I am a Ph.D. candidate in the Political Science Department at the University of Notre Dame and currently a dissertation year fellow with the Kellogg Institute for International Studies. I am also a predoctoral fellow with the Notre Dame International Security Center and have served as a research fellow for the Varieties of Democracy project. I specialize in international relations, and specifically focus on international security, military occupations, foreign rule, coercive democratization and the Balkans. 

My dissertation project asks two interrelated questions: What determines a foreign ruler’s choice of strategy following armed intervention, and why do foreign rulers often fail to plan post-intervention strategies prior to the arrival of troops on the ground? I argue foreign rule strategies materialize in two distinct steps that explain the interrelated nature of the timing and content of strategic decisions in foreign rule missions. First, I argue that pre-existing institutional strength of local territories largely guides major powers’ strategic choices following armed intervention, regardless of the foreign ruler's prior goals and preferences. Second, however, uncertainty prior to armed intervention inhibits assessment of local contexts and prevents selection of a foreign rule strategy until after troops have arrived in the foreign territory. Only once the foreign ruler's military intervenes into the foreign territory can the fog of intervention, and uncertainty caused by it be lifted. Then, the foreign ruler's military can assess the strength of the local institutions in the territory and their suitability for meeting their goals. Using an original database of over 160 cases of foreign rule from 1898-2015 coupled with in-depth case study research of American foreign rule missions in Mexico, the Dominican Republic, and Bosnia and Herzegovina, my project illustrates the crucial importance local institutional strength plays in determining both the content and timing of a powerful state's foreign rule strategy.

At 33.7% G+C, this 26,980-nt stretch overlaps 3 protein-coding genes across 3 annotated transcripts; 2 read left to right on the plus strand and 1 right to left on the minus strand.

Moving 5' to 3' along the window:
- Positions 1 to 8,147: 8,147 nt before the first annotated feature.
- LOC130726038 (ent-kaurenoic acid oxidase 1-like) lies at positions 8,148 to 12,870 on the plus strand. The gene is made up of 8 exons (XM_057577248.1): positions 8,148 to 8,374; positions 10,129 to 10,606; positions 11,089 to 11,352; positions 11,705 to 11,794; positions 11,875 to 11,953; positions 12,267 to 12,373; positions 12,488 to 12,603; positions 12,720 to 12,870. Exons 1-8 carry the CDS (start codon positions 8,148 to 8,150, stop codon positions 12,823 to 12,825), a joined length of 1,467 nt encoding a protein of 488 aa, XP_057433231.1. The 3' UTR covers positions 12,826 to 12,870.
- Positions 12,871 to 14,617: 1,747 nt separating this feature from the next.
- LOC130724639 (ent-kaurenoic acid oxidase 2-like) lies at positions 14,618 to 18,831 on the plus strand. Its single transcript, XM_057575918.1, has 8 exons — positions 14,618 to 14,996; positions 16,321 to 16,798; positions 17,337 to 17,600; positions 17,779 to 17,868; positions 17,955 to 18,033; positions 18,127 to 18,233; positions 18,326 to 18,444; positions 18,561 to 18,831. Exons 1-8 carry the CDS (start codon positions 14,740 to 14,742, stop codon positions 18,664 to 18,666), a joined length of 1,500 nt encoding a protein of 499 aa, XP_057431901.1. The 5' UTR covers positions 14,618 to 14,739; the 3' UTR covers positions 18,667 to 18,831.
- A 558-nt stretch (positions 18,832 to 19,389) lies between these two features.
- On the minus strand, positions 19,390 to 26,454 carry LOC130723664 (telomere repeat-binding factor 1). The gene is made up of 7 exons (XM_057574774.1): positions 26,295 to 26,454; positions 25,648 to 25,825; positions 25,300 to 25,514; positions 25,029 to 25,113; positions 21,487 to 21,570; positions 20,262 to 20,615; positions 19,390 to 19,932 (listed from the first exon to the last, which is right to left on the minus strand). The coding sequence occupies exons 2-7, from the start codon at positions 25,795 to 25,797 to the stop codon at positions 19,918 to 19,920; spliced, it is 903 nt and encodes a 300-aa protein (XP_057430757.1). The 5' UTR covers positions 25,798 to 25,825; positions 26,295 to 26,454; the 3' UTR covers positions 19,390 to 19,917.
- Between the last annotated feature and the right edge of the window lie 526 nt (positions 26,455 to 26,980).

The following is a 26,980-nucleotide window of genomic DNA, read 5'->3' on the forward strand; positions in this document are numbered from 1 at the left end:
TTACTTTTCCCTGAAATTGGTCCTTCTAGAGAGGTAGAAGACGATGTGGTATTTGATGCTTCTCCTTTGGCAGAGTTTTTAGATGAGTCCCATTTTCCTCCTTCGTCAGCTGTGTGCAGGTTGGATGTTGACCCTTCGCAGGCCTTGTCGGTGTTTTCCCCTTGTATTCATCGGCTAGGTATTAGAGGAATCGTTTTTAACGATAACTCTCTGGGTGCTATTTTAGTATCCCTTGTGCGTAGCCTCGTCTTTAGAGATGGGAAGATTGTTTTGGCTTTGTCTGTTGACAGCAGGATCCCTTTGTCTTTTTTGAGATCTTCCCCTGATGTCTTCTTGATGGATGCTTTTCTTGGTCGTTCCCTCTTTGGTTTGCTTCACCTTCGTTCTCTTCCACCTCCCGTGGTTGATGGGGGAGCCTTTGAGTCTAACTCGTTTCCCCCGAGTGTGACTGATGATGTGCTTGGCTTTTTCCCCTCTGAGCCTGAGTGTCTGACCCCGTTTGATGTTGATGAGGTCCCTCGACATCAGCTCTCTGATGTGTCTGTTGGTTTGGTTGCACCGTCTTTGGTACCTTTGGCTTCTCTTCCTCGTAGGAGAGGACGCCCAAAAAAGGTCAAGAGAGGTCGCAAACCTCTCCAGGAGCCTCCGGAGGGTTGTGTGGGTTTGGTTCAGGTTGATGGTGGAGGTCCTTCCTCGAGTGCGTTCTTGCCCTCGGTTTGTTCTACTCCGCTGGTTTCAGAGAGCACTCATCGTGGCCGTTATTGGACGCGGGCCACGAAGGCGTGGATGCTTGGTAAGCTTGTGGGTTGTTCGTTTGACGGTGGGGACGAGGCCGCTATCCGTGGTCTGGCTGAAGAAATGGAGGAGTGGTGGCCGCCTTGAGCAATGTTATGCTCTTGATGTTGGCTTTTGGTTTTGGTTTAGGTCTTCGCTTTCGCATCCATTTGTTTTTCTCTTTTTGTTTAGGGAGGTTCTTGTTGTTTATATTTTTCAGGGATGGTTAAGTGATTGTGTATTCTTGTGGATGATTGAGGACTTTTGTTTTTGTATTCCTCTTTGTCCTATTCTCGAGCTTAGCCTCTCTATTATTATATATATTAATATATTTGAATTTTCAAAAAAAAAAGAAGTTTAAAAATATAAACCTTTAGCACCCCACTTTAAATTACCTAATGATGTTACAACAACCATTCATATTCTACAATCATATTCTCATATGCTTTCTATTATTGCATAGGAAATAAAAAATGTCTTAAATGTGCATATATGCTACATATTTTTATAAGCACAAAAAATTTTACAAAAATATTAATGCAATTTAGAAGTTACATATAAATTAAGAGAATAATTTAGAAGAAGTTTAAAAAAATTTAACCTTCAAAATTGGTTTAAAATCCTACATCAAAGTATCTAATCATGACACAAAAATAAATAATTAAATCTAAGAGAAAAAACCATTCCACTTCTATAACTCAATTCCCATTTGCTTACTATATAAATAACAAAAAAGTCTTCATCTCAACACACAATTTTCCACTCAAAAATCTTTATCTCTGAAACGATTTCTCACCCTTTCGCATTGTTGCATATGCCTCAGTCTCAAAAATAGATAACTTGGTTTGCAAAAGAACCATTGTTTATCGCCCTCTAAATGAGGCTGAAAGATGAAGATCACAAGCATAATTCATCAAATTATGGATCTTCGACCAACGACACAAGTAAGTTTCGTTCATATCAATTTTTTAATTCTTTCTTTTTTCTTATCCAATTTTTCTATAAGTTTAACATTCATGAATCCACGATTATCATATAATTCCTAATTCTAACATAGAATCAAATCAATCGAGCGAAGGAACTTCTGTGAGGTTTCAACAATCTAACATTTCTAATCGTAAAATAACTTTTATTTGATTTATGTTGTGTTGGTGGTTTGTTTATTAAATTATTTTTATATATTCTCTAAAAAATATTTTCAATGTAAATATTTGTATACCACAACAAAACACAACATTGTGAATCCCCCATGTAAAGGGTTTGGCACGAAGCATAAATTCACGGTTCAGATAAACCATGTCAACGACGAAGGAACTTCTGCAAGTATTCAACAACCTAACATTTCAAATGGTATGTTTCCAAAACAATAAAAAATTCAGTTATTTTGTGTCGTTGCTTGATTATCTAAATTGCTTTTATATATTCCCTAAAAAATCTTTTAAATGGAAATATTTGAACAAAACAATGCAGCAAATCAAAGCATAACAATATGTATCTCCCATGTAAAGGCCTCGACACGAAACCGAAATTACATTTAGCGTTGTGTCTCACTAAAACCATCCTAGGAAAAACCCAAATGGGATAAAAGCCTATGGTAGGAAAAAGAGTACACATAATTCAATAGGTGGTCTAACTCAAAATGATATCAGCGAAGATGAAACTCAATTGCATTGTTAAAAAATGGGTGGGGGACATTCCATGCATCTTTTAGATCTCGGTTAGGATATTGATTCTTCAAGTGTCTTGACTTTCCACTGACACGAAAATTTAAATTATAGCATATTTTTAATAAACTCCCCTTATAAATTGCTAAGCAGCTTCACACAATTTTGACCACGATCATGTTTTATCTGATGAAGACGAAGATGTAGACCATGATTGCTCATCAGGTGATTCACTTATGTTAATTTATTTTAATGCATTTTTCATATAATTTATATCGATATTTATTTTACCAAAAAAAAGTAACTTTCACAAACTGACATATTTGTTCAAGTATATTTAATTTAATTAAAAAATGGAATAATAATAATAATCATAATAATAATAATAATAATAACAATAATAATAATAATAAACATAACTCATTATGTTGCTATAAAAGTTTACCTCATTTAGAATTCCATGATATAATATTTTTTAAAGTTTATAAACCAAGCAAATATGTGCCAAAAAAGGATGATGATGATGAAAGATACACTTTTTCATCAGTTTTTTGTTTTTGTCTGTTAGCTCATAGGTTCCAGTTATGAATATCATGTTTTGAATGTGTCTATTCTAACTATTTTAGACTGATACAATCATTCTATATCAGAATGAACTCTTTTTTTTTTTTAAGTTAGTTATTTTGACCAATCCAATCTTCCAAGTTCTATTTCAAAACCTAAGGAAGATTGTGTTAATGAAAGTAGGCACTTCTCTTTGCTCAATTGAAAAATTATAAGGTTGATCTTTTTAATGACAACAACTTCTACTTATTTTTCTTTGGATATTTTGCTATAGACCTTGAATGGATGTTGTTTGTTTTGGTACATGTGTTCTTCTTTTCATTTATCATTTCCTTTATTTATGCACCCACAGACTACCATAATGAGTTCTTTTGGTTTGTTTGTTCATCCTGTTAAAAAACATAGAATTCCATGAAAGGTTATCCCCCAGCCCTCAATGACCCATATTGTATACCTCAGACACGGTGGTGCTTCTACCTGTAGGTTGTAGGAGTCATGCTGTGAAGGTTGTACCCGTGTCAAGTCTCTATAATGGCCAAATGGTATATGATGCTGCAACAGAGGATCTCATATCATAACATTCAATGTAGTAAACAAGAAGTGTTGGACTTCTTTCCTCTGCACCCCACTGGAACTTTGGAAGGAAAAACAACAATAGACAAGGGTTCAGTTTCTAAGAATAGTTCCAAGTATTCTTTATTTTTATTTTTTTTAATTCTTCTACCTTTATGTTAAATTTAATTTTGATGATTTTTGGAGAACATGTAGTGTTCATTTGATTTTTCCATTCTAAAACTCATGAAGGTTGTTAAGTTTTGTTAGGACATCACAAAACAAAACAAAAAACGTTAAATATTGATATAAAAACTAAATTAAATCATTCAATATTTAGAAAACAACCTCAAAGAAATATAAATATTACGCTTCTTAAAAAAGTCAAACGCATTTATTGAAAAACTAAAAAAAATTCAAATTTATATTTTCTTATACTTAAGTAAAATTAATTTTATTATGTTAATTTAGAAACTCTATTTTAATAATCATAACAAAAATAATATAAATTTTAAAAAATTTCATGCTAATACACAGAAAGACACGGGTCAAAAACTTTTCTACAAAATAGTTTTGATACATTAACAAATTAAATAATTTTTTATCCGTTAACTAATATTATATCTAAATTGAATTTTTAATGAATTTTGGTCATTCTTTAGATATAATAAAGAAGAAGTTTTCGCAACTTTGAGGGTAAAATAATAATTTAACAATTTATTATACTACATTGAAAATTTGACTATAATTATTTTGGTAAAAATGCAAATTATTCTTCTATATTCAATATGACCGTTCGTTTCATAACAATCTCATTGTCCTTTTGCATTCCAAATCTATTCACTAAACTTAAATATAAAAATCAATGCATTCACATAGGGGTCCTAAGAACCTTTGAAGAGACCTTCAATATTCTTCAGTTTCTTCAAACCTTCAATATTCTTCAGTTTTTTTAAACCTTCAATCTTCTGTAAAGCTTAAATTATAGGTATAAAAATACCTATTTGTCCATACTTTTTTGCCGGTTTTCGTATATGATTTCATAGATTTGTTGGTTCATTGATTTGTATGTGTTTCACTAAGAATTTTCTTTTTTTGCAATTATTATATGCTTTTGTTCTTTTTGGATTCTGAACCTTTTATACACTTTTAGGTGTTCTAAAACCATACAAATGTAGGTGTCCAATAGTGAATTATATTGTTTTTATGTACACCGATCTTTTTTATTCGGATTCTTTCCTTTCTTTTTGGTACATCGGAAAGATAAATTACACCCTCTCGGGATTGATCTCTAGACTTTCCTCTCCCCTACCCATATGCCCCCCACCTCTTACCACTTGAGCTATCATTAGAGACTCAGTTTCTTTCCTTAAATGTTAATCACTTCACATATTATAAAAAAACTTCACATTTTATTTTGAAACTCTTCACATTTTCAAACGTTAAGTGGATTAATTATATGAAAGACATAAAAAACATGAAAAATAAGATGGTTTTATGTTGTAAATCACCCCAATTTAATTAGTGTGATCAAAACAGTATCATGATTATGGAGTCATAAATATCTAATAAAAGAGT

In addition to my dissertation project, my research broadly examines the causes and consequences of foreign imposition of domestic political institutions. Currently I am engaged in three research projects building on this overall theme. With Michael Coppedge and the Varieties of Democracy project, I am currently working a multi-article project exploring pathways of democratic diffusion through various interstate networks, including colonial, neighbor, military alliance and other networks. In addition, with Krista Wiegand, I explore the effects of democratization shocks on territorial disputes and their propensity for conflict. Finally, I currently have an article under review that examines current NATO and EU policy failures in Bosnia-Herzegovina to promote domestic reforms. In the future, I look forward to exploring new questions of the foreign imposition of other institutions and their impacts on international security.


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Muhammad Yunus

Global Citizenship for Human Development: A Conversation with Muhammad Yunus

Thursday, April 12, 2018
Muhammad Yunus

Muhammad Yunus, the recipient of the 2017–18 Ford Family Notre Dame Award for International Development and Solidarity, is an economist, social entrepreneur, and Nobel Laureate, heralded around the world as a pioneer of microfinance. More recently, he has become known for his efforts to harness capitalism as a force for good that promotes equitable human development and global sustainability...
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Raymond C. Offenheiser ‘71

Ray Offenheiser is the inaugural director of the Notre Dame Initiative for Global Development and distinguished professor of the practice in the Keough School of Global Affairs, where he serves also on the Keough School’s Leadership Council...
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March 23 to March 24
Romero Days 2018 - Memorializing Martyrdom: Romero's Beatification and Our Task Today
Rev. Robert Pelton, CSC , Peter J. Casarella, Douglass Cassel, David M. Lantigua, Sean O’Brien
March 23
Deadline: Undergraduate Mentoring Award Nominations
Deadlines, Undergraduate Programs


March 26
The Quest for Material Progress in Global Perspective: Colombia, 1850-1903
Working Groups, Latin American History Working Group
Jairo Campuzano Hoyos